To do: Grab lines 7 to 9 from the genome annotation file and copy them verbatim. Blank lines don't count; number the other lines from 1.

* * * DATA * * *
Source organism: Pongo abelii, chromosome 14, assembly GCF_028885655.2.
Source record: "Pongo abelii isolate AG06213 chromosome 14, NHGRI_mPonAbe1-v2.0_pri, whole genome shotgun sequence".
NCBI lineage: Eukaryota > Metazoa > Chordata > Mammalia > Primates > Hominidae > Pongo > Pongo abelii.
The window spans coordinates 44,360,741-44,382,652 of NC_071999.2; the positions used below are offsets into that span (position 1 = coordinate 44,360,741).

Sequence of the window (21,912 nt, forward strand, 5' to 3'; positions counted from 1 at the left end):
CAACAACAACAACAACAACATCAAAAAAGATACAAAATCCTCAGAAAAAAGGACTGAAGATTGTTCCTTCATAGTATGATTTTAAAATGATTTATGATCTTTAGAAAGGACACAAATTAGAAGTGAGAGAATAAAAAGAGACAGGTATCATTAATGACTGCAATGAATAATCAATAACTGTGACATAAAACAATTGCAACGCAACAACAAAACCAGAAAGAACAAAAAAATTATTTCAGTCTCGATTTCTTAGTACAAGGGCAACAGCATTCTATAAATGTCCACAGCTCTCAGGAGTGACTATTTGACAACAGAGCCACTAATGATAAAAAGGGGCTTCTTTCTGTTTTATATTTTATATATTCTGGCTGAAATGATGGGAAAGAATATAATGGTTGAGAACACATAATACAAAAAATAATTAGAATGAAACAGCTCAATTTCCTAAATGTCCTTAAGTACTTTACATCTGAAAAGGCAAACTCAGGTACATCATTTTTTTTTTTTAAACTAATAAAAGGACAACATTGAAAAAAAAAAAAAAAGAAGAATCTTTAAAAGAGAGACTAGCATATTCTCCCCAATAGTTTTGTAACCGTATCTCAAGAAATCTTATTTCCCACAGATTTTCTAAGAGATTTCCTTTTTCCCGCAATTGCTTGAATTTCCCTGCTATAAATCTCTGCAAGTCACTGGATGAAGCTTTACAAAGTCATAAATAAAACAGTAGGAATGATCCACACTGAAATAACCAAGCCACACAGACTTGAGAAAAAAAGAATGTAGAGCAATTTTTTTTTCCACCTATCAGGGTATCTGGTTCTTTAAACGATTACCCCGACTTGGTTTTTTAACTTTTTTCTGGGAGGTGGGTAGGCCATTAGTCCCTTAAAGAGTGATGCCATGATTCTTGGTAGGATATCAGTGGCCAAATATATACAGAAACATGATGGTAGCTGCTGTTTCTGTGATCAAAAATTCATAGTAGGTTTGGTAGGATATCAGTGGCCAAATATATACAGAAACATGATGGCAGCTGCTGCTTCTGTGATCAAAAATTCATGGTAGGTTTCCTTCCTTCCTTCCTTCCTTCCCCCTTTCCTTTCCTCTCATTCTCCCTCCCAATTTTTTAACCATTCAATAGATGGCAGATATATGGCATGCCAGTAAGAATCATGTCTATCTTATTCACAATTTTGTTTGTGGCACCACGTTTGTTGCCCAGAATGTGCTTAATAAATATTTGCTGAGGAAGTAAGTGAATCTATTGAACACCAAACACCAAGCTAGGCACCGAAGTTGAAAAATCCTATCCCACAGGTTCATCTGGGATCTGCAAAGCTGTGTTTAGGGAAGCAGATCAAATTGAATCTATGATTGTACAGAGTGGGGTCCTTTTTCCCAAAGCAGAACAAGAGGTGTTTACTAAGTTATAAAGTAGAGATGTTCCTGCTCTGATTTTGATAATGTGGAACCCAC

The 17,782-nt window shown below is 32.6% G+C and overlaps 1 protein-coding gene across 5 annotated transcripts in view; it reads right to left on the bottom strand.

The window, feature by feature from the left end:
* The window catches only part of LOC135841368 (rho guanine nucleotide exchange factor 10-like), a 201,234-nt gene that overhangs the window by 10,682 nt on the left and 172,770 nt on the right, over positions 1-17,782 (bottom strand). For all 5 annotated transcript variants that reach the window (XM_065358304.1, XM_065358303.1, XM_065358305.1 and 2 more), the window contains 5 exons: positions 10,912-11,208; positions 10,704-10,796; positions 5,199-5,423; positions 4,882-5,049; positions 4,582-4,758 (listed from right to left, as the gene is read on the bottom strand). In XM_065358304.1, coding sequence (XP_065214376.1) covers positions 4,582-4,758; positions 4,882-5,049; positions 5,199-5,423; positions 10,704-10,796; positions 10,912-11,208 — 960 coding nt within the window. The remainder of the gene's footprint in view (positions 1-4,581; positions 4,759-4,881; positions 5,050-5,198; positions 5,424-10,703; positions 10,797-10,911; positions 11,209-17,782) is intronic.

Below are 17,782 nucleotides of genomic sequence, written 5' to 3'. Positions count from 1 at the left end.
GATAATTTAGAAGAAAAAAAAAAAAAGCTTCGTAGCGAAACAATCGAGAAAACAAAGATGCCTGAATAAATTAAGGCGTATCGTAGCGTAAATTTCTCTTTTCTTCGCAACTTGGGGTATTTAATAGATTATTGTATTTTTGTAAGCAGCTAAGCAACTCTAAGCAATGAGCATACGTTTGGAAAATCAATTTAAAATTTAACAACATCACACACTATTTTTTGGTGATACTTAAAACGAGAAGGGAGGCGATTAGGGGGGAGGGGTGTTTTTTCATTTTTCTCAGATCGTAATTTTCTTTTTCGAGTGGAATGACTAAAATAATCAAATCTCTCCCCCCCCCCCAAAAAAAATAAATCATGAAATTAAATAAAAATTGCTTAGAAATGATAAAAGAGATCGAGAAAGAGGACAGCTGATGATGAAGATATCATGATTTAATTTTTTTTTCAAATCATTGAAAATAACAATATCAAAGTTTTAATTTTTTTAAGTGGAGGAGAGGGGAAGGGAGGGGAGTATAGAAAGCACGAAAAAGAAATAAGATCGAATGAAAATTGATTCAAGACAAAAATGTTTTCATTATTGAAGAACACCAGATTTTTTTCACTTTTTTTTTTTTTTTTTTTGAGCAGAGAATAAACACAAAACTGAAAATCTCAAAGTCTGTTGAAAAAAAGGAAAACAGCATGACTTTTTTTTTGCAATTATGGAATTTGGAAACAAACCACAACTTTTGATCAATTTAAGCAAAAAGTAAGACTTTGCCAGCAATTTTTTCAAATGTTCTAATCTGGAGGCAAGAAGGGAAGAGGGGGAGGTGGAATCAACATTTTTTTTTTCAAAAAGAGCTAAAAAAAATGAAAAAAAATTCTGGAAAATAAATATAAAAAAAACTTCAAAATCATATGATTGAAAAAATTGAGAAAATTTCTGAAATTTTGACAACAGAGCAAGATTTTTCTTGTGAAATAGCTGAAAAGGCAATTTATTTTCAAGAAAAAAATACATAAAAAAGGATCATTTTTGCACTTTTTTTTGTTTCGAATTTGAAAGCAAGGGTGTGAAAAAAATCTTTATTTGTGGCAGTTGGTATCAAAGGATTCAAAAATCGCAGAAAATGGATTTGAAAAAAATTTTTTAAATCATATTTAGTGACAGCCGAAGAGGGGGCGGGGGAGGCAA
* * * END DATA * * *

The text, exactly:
The 17,782-nt window shown below is 32.6% G+C and overlaps 1 protein-coding gene across 5 annotated transcripts in view; it reads right to left on the bottom strand.

The window, feature by feature from the left end:
* The window catches only part of LOC135841368 (rho guanine nucleotide exchange factor 10-like), a 201,234-nt gene that overhangs the window by 10,682 nt on the left and 172,770 nt on the right, over positions 1-17,782 (bottom strand). For all 5 annotated transcript variants that reach the window (XM_065358304.1, XM_065358303.1, XM_065358305.1 and 2 more), the window contains 5 exons: positions 10,912-11,208; positions 10,704-10,796; positions 5,199-5,423; positions 4,882-5,049; positions 4,582-4,758 (listed from right to left, as the gene is read on the bottom strand). In XM_065358304.1, coding sequence (XP_065214376.1) covers positions 4,582-4,758; positions 4,882-5,049; positions 5,199-5,423; positions 10,704-10,796; positions 10,912-11,208 — 960 coding nt within the window. The remainder of the gene's footprint in view (positions 1-4,581; positions 4,759-4,881; positions 5,050-5,198; positions 5,424-10,703; positions 10,797-10,911; positions 11,209-17,782) is intronic.